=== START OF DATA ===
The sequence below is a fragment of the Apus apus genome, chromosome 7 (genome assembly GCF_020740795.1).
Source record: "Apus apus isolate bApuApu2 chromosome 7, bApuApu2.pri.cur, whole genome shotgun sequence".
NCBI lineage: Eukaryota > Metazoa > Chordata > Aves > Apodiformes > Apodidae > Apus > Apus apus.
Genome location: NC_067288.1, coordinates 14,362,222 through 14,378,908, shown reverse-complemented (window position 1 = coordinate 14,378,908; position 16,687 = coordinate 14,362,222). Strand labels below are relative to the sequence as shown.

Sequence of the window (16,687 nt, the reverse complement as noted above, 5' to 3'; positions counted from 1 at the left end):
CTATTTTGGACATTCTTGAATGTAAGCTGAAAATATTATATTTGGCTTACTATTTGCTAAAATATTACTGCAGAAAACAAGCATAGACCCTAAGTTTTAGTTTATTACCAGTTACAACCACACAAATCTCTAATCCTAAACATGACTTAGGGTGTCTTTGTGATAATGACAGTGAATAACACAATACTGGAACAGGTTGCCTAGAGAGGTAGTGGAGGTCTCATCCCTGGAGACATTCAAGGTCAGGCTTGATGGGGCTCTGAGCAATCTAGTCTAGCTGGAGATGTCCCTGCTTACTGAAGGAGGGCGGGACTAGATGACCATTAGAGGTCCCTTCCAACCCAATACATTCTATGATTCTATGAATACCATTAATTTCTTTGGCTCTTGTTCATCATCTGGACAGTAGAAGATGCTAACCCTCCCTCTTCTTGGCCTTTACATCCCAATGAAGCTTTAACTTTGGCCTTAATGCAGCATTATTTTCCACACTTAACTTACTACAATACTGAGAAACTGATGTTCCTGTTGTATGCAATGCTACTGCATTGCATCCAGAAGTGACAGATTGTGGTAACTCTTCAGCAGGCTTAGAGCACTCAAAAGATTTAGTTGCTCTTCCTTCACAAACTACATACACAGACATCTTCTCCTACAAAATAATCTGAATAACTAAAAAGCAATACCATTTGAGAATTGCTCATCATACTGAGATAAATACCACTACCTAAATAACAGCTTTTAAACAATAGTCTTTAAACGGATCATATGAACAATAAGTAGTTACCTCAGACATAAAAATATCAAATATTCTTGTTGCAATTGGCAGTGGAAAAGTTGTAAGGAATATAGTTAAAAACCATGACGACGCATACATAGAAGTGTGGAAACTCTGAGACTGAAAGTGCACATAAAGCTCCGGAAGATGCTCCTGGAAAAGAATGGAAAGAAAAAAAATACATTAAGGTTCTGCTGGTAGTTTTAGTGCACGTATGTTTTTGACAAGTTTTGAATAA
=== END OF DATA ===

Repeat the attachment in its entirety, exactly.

The sequence below is a fragment of the Apus apus genome, chromosome 7 (genome assembly GCF_020740795.1).
Source record: "Apus apus isolate bApuApu2 chromosome 7, bApuApu2.pri.cur, whole genome shotgun sequence".
NCBI lineage: Eukaryota > Metazoa > Chordata > Aves > Apodiformes > Apodidae > Apus > Apus apus.
Genome location: NC_067288.1, coordinates 14,362,222 through 14,378,908, shown reverse-complemented (window position 1 = coordinate 14,378,908; position 16,687 = coordinate 14,362,222). Strand labels below are relative to the sequence as shown.

Sequence of the window (16,687 nt, the reverse complement as noted above, 5' to 3'; positions counted from 1 at the left end):
CTATTTTGGACATTCTTGAATGTAAGCTGAAAATATTATATTTGGCTTACTATTTGCTAAAATATTACTGCAGAAAACAAGCATAGACCCTAAGTTTTAGTTTATTACCAGTTACAACCACACAAATCTCTAATCCTAAACATGACTTAGGGTGTCTTTGTGATAATGACAGTGAATAACACAATACTGGAACAGGTTGCCTAGAGAGGTAGTGGAGGTCTCATCCCTGGAGACATTCAAGGTCAGGCTTGATGGGGCTCTGAGCAATCTAGTCTAGCTGGAGATGTCCCTGCTTACTGAAGGAGGGCGGGACTAGATGACCATTAGAGGTCCCTTCCAACCCAATACATTCTATGATTCTATGAATACCATTAATTTCTTTGGCTCTTGTTCATCATCTGGACAGTAGAAGATGCTAACCCTCCCTCTTCTTGGCCTTTACATCCCAATGAAGCTTTAACTTTGGCCTTAATGCAGCATTATTTTCCACACTTAACTTACTACAATACTGAGAAACTGATGTTCCTGTTGTATGCAATGCTACTGCATTGCATCCAGAAGTGACAGATTGTGGTAACTCTTCAGCAGGCTTAGAGCACTCAAAAGATTTAGTTGCTCTTCCTTCACAAACTACATACACAGACATCTTCTCCTACAAAATAATCTGAATAACTAAAAAGCAATACCATTTGAGAATTGCTCATCATACTGAGATAAATACCACTACCTAAATAACAGCTTTTAAACAATAGTCTTTAAACGGATCATATGAACAATAAGTAGTTACCTCAGACATAAAAATATCAAATATTCTTGTTGCAATTGGCAGTGGAAAAGTTGTAAGGAATATAGTTAAAAACCATGACGACGCATACATAGAAGTGTGGAAACTCTGAGACTGAAAGTGCACATAAAGCTCCGGAAGATGCTCCTGGAAAAGAATGGAAAGAAAAAAAATACATTAAGGTTCTGCTGGTAGTTTTAGTGCACGTATGTTTTTGACAAGTTTTGAATAA